Inferring Internet server IPv4 and IPv6 address relationships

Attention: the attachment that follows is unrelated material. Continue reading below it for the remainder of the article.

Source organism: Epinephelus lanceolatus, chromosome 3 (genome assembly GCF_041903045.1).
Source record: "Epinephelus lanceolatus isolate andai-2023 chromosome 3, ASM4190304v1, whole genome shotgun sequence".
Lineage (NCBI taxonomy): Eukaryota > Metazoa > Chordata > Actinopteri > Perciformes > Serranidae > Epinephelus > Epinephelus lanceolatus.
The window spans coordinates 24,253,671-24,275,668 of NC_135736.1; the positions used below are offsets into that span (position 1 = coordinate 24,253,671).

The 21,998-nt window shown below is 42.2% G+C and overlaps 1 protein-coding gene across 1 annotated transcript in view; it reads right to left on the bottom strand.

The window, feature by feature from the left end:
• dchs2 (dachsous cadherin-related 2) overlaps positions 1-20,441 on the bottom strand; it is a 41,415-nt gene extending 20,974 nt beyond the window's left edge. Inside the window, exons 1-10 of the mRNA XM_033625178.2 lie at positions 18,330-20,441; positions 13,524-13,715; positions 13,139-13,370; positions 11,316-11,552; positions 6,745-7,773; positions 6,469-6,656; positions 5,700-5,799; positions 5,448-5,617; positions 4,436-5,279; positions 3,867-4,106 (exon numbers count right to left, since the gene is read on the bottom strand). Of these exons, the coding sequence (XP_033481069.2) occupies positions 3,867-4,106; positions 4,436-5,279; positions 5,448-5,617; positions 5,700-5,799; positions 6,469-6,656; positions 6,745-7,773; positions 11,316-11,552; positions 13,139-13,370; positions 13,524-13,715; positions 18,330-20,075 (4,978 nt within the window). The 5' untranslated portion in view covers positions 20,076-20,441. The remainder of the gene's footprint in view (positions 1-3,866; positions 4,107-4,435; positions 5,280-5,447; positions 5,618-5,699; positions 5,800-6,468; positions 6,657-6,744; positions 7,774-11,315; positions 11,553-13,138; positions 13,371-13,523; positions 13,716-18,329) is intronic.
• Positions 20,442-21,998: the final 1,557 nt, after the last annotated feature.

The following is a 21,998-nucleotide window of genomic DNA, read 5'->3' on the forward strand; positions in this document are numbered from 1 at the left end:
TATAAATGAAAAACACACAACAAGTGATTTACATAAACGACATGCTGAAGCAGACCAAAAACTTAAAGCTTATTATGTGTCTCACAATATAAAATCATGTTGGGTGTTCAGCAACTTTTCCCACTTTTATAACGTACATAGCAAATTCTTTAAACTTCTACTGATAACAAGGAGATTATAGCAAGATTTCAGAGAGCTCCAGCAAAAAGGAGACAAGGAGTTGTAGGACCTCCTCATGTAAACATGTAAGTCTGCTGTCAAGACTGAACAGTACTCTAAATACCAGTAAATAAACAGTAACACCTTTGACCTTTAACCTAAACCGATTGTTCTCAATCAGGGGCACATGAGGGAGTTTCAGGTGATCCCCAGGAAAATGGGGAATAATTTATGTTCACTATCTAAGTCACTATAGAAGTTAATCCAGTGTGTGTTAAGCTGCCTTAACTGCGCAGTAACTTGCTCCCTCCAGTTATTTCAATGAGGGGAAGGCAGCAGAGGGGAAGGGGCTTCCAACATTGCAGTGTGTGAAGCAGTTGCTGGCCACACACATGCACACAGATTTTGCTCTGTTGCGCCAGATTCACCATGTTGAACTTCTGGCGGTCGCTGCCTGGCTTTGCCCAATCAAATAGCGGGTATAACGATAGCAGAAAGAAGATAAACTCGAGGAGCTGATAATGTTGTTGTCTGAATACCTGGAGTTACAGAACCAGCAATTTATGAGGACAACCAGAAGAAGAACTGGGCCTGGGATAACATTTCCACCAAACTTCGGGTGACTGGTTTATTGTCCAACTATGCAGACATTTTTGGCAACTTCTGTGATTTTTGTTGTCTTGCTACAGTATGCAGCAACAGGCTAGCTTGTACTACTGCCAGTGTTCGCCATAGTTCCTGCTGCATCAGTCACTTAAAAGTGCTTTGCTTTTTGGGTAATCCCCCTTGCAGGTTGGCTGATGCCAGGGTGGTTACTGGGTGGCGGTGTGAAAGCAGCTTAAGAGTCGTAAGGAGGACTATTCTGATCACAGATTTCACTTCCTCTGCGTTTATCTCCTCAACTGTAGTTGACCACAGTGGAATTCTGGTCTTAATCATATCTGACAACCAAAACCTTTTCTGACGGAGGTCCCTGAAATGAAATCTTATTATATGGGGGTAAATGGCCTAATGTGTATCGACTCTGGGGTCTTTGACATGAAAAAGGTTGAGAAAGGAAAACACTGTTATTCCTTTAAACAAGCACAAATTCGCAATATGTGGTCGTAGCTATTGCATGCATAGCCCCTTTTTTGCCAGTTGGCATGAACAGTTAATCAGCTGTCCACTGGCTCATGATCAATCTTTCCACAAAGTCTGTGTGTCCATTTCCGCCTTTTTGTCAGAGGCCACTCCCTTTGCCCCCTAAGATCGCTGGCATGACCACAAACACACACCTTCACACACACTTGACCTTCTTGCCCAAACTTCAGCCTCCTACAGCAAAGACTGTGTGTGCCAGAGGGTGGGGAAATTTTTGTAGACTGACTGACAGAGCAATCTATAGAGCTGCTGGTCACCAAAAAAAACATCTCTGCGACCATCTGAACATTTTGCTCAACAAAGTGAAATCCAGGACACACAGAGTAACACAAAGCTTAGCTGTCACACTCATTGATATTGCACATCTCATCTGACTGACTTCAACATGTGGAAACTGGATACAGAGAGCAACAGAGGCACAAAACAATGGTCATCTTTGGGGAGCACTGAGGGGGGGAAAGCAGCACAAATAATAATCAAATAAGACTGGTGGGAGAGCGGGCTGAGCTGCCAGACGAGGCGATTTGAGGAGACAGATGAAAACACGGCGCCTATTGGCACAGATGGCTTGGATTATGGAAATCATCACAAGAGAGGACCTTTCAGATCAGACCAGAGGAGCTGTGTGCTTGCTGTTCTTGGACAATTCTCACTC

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While IPv6 is finally experiencing non-trivial deployment, IPv4 and IPv6 are expected to co-exist for the foreseeable future, implying dual-stacked devices, and protocol interdependence. We develop and deploy a system for characterizing the association between IPv4 and IPv6 addresses ("siblings") within network server infrastructure, with specific forcus on Internet DNS and web servers. We develop two novel techniques for finding DNS resolver sibling groups, one passive and one active. For 674k observed (IPv4, IPv6) address pairs, we find that 34% of the addresses are one-to-one, i.e. appear in no other pair. Yet there are also complex cases, where distributed DNS resolution creates interconnected series of nameserver address pairs that can span continents and autonomous systems, compexity confirmed using active probing. We then describe a targeted method to actively interrogate candidate (IPv4, IPv6) pairs to determine if they are assigned to the same device. We find that the IPv4 and IPv6 addresses of Internet servers frequently belong to different interfaces, machines, and even autonomous systems Our results have important implications on network resilience, security, geolocation and performance measurement.
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